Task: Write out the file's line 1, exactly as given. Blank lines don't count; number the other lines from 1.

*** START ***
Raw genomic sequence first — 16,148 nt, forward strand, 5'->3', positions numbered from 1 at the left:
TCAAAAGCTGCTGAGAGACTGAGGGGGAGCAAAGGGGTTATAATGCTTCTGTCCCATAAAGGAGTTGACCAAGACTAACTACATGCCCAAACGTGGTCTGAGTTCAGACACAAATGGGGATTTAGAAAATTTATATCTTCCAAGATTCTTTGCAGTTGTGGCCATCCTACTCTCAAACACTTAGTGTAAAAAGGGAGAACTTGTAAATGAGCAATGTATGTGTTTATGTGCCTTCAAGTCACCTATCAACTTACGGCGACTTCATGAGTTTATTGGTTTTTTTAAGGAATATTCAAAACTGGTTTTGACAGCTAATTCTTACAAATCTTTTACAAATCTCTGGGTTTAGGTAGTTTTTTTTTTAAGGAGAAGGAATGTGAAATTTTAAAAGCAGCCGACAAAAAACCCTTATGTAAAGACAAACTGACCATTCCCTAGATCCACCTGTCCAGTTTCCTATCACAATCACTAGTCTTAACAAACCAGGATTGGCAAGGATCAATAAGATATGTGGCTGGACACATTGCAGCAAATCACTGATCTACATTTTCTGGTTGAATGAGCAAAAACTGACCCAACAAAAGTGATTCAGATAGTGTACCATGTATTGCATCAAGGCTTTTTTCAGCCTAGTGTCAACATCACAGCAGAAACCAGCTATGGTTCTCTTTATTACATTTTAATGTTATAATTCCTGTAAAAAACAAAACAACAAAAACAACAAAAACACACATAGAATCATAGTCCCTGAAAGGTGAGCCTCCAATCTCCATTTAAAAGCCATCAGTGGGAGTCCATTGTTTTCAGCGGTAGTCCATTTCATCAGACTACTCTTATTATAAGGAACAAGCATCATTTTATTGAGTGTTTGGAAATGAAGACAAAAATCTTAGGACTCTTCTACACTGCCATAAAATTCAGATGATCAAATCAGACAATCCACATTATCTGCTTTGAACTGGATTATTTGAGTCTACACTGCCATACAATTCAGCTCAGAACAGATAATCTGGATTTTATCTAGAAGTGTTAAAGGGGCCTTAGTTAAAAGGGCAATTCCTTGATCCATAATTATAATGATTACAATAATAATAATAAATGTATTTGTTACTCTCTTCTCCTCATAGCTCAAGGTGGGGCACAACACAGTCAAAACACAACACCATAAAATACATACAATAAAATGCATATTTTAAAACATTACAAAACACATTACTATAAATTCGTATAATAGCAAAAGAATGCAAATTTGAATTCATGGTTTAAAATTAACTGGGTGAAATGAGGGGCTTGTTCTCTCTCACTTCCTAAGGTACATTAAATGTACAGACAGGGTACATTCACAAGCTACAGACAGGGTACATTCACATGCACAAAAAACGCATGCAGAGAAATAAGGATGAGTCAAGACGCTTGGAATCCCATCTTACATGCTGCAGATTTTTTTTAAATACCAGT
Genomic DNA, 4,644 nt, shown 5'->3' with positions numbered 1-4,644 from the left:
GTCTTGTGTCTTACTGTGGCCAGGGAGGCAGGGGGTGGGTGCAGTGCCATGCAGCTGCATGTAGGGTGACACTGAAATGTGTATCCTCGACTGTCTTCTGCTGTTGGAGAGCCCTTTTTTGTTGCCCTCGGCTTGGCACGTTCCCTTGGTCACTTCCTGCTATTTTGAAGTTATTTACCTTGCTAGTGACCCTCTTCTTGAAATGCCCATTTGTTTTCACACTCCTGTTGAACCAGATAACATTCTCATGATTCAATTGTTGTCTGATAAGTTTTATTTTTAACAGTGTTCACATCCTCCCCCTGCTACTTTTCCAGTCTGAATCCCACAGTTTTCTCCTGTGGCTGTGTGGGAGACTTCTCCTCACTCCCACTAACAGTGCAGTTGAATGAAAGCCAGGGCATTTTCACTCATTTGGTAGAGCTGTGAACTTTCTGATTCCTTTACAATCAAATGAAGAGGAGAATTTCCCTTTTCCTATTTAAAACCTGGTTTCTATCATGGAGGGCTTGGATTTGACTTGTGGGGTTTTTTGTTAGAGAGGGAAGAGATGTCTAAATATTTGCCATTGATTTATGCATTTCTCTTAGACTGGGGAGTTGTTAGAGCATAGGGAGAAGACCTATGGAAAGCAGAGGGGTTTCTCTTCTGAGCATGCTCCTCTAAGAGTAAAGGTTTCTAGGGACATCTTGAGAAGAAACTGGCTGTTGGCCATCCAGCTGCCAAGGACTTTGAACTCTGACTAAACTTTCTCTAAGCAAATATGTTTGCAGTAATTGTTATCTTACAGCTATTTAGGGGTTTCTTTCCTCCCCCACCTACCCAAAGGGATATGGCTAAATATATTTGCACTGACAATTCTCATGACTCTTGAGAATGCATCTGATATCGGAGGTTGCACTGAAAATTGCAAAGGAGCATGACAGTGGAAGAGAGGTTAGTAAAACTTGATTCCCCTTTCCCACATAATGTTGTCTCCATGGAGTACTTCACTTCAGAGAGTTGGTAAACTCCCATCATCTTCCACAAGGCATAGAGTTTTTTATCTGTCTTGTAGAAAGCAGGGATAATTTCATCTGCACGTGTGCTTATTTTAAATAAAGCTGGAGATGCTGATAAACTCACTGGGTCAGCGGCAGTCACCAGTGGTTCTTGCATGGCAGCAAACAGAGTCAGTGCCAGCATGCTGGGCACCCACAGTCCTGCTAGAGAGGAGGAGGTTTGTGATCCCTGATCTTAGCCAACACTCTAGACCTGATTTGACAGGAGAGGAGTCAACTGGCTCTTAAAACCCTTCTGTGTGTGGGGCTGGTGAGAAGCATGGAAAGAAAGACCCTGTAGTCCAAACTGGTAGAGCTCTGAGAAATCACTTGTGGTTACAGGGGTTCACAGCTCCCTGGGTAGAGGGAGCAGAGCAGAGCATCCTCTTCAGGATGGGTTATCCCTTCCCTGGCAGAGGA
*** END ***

Raw genomic sequence first — 16,148 nt, forward strand, 5'->3', positions numbered from 1 at the left: